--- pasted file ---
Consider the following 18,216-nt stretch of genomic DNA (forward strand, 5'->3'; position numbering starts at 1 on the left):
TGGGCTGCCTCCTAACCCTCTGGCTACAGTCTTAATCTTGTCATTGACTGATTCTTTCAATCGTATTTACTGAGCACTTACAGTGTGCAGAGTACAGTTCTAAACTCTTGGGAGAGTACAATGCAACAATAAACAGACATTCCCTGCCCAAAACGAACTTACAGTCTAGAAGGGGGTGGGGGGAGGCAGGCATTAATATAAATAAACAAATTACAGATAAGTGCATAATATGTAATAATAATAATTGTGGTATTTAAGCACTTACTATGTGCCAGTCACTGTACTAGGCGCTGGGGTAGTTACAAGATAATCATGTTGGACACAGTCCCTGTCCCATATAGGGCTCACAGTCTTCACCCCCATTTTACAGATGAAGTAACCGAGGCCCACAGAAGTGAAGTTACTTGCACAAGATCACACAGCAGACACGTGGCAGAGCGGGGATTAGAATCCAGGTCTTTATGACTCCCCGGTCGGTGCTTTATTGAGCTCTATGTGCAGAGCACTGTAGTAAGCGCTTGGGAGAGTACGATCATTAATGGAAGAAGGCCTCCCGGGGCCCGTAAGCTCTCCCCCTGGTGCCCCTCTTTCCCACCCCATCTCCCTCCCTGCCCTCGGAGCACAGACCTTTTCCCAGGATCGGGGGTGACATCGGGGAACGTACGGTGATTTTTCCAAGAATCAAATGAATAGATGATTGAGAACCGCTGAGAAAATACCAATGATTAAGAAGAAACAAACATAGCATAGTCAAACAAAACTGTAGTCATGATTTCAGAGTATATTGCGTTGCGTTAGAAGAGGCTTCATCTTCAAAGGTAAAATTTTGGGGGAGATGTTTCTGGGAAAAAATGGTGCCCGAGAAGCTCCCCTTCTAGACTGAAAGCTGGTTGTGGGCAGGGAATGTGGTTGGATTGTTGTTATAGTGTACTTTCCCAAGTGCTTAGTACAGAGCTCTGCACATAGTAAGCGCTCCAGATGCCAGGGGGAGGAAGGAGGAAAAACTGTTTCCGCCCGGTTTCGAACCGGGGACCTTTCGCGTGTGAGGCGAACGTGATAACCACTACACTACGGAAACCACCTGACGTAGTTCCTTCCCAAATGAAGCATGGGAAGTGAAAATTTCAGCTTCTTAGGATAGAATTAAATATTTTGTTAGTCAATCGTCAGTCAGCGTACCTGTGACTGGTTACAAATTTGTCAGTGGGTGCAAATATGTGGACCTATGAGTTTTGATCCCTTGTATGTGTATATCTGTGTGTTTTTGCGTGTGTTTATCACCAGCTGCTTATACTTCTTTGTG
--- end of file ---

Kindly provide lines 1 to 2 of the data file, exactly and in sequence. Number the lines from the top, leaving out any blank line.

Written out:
Consider the following 18,216-nt stretch of genomic DNA (forward strand, 5'->3'; position numbering starts at 1 on the left):
TGGGCTGCCTCCTAACCCTCTGGCTACAGTCTTAATCTTGTCATTGACTGATTCTTTCAATCGTATTTACTGAGCACTTACAGTGTGCAGAGTACAGTTCTAAACTCTTGGGAGAGTACAATGCAACAATAAACAGACATTCCCTGCCCAAAACGAACTTACAGTCTAGAAGGGGGTGGGGGGAGGCAGGCATTAATATAAATAAACAAATTACAGATAAGTGCATAATATGTAATAATAATAATTGTGGTATTTAAGCACTTACTATGTGCCAGTCACTGTACTAGGCGCTGGGGTAGTTACAAGATAATCATGTTGGACACAGTCCCTGTCCCATATAGGGCTCACAGTCTTCACCCCCATTTTACAGATGAAGTAACCGAGGCCCACAGAAGTGAAGTTACTTGCACAAGATCACACAGCAGACACGTGGCAGAGCGGGGATTAGAATCCAGGTCTTTATGACTCCCCGGTCGGTGCTTTATTGAGCTCTATGTGCAGAGCACTGTAGTAAGCGCTTGGGAGAGTACGATCATTAATGGAAGAAGGCCTCCCGGGGCCCGTAAGCTCTCCCCCTGGTGCCCCTCTTTCCCACCCCATCTCCCTCCCTGCCCTCGGAGCACAGACCTTTTCCCAGGATCGGGGGTGACATCGGGGAACGTACGGTGATTTTTCCAAGAATCAAATGAATAGATGATTGAGAACCGCTGAGAAAATACCAATGATTAAGAAGAAACAAACATAGCATAGTCAAACAAAACTGTAGTCATGATTTCAGAGTATATTGCGTTGCGTTAGAAGAGGCTTCATCTTCAAAGGTAAAATTTTGGGGGAGATGTTTCTGGGAAAAAATGGTGCCCGAGAAGCTCCCCTTCTAGACTGAAAGCTGGTTGTGGGCAGGGAATGTGGTTGGATTGTTGTTATAGTGTACTTTCCCAAGTGCTTAGTACAGAGCTCTGCACATAGTAAGCGCTCCAGATGCCAGGGGGAGGAAGGAGGAAAAACTGTTTCCGCCCGGTTTCGAACCGGGGACCTTTCGCGTGTGAGGCGAACGTGATAACCACTACACTACGGAAACCACCTGACGTAGTTCCTTCCCAAATGAAGCATGGGAAGTGAAAATTTCAGCTTCTTAGGATAGAATTAAATATTTTGTTAGTCAATCGTCAGTCAGCGTACCTGTGACTGGTTACAAATTTGTCAGTGGGTGCAAATATGTGGACCTATGAGTTTTGATCCCTTGTATGTGTATATCTGTGTGTTTTTGCGTGTGTTTATCACCAGCTGCTTATACTTCTTTGTG